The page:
• Expansion devices embodying features of the present invention may be advantageously configured for use with expansion valves of the type containing a variably sized orifice provided by the combination of a valve seat and a valve member, wherein the valve member is configured for full, partial or non engagement with the valve seat, thereby controlling the size of the valve seat orifice. Expansion valve 42 shown in FIG. 4 of U.S. Pat. No. 6,314,747, assigned to the assignee of the present invention, depicts a representative configuration for such an expansion valve. The entire contents of this patent are incorporated herein by reference, except that in the event of any inconsistent disclosure or definition from the present application, the disclosure or definition herein shall be deemed to prevail. In expansion valves of this type, the position of the valve member is typically controlled by a diaphragm or bellows coupled to a power head, such that an increase in pressure in a refrigerant-specific sensor bulb coupled to the power head causes an increase in the pressure on the power head and, in turn, on the diaphragm, thereby actuating a biasing mechanism (e.g., a spring) that acts to move the valve member. In conventional expansion valve designs of this type, the size of the valve seat orifice is typically quite small, such that constant changing of the power head and/or expansion valve is required when different refrigerants are to be used.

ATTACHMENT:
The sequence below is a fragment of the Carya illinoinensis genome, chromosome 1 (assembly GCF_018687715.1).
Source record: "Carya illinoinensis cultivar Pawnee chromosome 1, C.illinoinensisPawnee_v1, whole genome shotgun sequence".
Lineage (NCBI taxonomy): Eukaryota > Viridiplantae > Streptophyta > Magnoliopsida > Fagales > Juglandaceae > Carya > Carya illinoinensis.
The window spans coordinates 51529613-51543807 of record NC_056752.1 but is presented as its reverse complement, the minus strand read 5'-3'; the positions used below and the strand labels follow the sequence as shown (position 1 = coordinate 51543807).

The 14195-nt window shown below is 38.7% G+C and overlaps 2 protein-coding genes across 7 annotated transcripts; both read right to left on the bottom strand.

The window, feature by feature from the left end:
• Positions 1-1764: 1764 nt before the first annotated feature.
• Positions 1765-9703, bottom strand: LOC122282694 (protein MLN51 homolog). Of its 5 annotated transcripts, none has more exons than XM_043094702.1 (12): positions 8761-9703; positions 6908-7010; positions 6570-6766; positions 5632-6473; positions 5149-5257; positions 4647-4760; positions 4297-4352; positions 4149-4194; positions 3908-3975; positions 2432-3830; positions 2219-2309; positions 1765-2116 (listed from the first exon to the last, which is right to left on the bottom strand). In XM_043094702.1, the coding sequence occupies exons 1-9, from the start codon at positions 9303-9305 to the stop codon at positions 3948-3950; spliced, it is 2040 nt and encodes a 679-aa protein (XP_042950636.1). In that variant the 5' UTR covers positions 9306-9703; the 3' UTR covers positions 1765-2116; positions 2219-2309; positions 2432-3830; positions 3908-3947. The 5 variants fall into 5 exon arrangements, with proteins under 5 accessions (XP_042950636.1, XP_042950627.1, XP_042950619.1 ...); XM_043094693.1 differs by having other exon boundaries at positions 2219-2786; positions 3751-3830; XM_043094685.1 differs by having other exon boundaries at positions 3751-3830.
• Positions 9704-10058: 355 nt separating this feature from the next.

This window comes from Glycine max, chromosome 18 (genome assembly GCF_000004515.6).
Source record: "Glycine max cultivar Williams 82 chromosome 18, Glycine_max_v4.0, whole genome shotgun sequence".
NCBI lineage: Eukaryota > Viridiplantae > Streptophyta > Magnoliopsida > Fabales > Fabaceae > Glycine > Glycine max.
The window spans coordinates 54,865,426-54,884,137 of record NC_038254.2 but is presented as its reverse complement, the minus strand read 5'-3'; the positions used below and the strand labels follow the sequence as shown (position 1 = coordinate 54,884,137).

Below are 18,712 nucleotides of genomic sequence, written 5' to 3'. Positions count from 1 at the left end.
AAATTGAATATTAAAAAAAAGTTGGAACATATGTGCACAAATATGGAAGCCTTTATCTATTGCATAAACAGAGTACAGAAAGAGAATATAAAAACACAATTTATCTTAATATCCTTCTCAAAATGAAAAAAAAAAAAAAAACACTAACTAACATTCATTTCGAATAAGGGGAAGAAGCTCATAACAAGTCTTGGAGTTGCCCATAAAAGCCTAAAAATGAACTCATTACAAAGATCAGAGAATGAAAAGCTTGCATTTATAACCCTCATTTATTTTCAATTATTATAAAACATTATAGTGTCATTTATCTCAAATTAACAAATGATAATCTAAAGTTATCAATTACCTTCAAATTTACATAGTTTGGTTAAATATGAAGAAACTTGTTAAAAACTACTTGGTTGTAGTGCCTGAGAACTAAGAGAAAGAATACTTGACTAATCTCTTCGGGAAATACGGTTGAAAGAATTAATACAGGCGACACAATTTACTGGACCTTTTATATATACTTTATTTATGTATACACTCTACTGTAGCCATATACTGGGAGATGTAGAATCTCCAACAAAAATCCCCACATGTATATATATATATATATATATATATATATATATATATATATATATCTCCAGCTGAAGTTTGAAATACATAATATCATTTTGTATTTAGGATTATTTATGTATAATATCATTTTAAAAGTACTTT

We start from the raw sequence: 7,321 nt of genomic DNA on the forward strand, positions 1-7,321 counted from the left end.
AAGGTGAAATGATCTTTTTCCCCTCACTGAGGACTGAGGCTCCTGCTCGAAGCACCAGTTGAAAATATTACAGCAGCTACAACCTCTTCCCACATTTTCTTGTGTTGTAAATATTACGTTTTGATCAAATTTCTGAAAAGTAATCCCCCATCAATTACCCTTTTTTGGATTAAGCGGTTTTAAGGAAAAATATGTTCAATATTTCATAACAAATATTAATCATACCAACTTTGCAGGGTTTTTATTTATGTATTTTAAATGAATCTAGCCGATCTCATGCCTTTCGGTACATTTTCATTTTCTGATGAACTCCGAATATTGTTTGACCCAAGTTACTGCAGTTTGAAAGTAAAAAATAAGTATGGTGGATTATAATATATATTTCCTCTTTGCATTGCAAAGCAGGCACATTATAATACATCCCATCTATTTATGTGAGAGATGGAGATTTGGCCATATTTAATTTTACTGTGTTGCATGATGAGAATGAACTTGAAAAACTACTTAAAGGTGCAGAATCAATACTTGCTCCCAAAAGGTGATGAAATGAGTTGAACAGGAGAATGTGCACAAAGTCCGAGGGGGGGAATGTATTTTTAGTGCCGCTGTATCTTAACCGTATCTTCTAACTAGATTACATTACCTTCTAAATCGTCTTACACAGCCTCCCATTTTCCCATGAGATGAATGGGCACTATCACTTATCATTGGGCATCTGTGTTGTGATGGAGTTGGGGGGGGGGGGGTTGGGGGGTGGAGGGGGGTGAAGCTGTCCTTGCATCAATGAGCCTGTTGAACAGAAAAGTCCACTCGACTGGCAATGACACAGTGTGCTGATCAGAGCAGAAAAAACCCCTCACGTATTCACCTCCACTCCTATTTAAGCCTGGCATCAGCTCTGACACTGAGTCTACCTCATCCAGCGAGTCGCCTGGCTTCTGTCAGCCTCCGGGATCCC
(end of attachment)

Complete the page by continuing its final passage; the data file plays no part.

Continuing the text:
• By employing one of the adjustable expansion devices described herein, the costly and inconvenient requirement of purchasing entire sets of variably sized power heads and/or expansion valves, and the necessity of changing one or both of these parts each time a different refrigerant is to be employed may be significantly reduced or avoided altogether.
  • FIG. 32 shows a representative configuration of an expansion valve 194 configured for use with multiple refrigerants in accordance with the present invention. For purposes of illustration, expansion valve 194 is shown in a simplified schematic form. The expansion valve 194 includes a housing 196 containing an inlet 198 and an outlet 200, one or both of which is configured for coupling to an expansion device containing a flow-regulating member of a type described herein. Expansion valve 194 further includes a valve orifice 202 provided between inlet 198 and outlet 200. The size of the opening in valve orifice 202 is designed to be larger than the analogous opening of conventional expansion valves, and is desirably dimensioned so as to accommodate the largest refrigerant charge that is anticipated for use. When used in combination with adjustable flow-regulating members embodying features of the present invention, the size of the opening in valve orifice 202 should preferably be at least as large as the cross-sectional area of the largest orifice of the adjustable flow-regulating member.